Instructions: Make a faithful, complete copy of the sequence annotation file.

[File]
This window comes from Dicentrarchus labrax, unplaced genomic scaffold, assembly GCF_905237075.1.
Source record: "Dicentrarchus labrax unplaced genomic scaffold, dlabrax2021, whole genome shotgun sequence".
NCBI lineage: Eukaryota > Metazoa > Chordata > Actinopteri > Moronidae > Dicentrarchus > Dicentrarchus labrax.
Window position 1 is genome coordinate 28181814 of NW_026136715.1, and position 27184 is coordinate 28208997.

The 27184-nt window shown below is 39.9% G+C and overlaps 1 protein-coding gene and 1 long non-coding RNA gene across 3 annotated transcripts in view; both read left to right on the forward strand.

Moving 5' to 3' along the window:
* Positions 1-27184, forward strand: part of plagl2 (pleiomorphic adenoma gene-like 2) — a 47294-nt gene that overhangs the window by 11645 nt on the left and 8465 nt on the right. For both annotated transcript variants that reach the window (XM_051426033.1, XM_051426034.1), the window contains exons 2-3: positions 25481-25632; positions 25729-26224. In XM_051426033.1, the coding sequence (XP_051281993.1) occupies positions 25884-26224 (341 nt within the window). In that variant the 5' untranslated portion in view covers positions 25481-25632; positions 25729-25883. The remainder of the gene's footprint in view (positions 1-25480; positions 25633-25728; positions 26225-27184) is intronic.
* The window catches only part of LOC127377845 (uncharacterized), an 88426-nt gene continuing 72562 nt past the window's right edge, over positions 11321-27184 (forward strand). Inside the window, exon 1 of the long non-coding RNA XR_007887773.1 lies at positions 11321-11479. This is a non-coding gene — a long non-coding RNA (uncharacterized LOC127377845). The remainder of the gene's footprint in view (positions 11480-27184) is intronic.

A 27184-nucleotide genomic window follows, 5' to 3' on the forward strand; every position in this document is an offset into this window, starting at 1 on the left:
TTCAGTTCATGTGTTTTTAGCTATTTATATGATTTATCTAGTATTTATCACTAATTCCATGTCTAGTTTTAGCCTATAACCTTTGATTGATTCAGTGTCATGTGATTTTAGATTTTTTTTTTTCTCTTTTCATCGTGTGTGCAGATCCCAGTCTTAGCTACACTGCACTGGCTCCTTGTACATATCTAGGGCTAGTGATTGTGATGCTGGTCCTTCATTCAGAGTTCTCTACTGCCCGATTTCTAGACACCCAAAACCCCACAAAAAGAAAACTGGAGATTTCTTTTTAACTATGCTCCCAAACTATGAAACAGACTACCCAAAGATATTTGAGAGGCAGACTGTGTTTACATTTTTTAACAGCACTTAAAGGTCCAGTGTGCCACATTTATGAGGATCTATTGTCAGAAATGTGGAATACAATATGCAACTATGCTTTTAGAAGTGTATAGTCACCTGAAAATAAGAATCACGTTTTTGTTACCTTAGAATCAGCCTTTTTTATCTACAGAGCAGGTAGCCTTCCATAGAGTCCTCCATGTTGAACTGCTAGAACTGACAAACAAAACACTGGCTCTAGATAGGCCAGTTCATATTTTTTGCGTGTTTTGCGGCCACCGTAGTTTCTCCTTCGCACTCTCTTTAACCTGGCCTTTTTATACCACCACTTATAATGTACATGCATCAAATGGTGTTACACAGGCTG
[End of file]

This window comes from Dicentrarchus labrax, unplaced genomic scaffold, assembly GCF_905237075.1.
Source record: "Dicentrarchus labrax unplaced genomic scaffold, dlabrax2021, whole genome shotgun sequence".
NCBI lineage: Eukaryota > Metazoa > Chordata > Actinopteri > Moronidae > Dicentrarchus > Dicentrarchus labrax.
Window position 1 is genome coordinate 28181814 of NW_026136715.1, and position 27184 is coordinate 28208997.

The 27184-nt window shown below is 39.9% G+C and overlaps 1 protein-coding gene and 1 long non-coding RNA gene across 3 annotated transcripts in view; both read left to right on the forward strand.

Moving 5' to 3' along the window:
* Positions 1-27184, forward strand: part of plagl2 (pleiomorphic adenoma gene-like 2) — a 47294-nt gene that overhangs the window by 11645 nt on the left and 8465 nt on the right. For both annotated transcript variants that reach the window (XM_051426033.1, XM_051426034.1), the window contains exons 2-3: positions 25481-25632; positions 25729-26224. In XM_051426033.1, the coding sequence (XP_051281993.1) occupies positions 25884-26224 (341 nt within the window). In that variant the 5' untranslated portion in view covers positions 25481-25632; positions 25729-25883. The remainder of the gene's footprint in view (positions 1-25480; positions 25633-25728; positions 26225-27184) is intronic.
* The window catches only part of LOC127377845 (uncharacterized), an 88426-nt gene continuing 72562 nt past the window's right edge, over positions 11321-27184 (forward strand). Inside the window, exon 1 of the long non-coding RNA XR_007887773.1 lies at positions 11321-11479. This is a non-coding gene — a long non-coding RNA (uncharacterized LOC127377845). The remainder of the gene's footprint in view (positions 11480-27184) is intronic.

A 27184-nucleotide genomic window follows, 5' to 3' on the forward strand; every position in this document is an offset into this window, starting at 1 on the left:
TTCAGTTCATGTGTTTTTAGCTATTTATATGATTTATCTAGTATTTATCACTAATTCCATGTCTAGTTTTAGCCTATAACCTTTGATTGATTCAGTGTCATGTGATTTTAGATTTTTTTTTTTCTCTTTTCATCGTGTGTGCAGATCCCAGTCTTAGCTACACTGCACTGGCTCCTTGTACATATCTAGGGCTAGTGATTGTGATGCTGGTCCTTCATTCAGAGTTCTCTACTGCCCGATTTCTAGACACCCAAAACCCCACAAAAAGAAAACTGGAGATTTCTTTTTAACTATGCTCCCAAACTATGAAACAGACTACCCAAAGATATTTGAGAGGCAGACTGTGTTTACATTTTTTAACAGCACTTAAAGGTCCAGTGTGCCACATTTATGAGGATCTATTGTCAGAAATGTGGAATACAATATGCAACTATGCTTTTAGAAGTGTATAGTCACCTGAAAATAAGAATCACGTTTTTGTTACCTTAGAATCAGCCTTTTTTATCTACAGAGCAGGTAGCCTTCCATAGAGTCCTCCATGTTGAACTGCTAGAACTGACAAACAAAACACTGGCTCTAGATAGGCCAGTTCATATTTTTTGCGTGTTTTGCGGCCACCGTAGTTTCTCCTTCGCACTCTCTTTAACCTGGCCTTTTTATACCACCACTTATAATGTACATGCATCAAATGGTGTTACACAGGCTG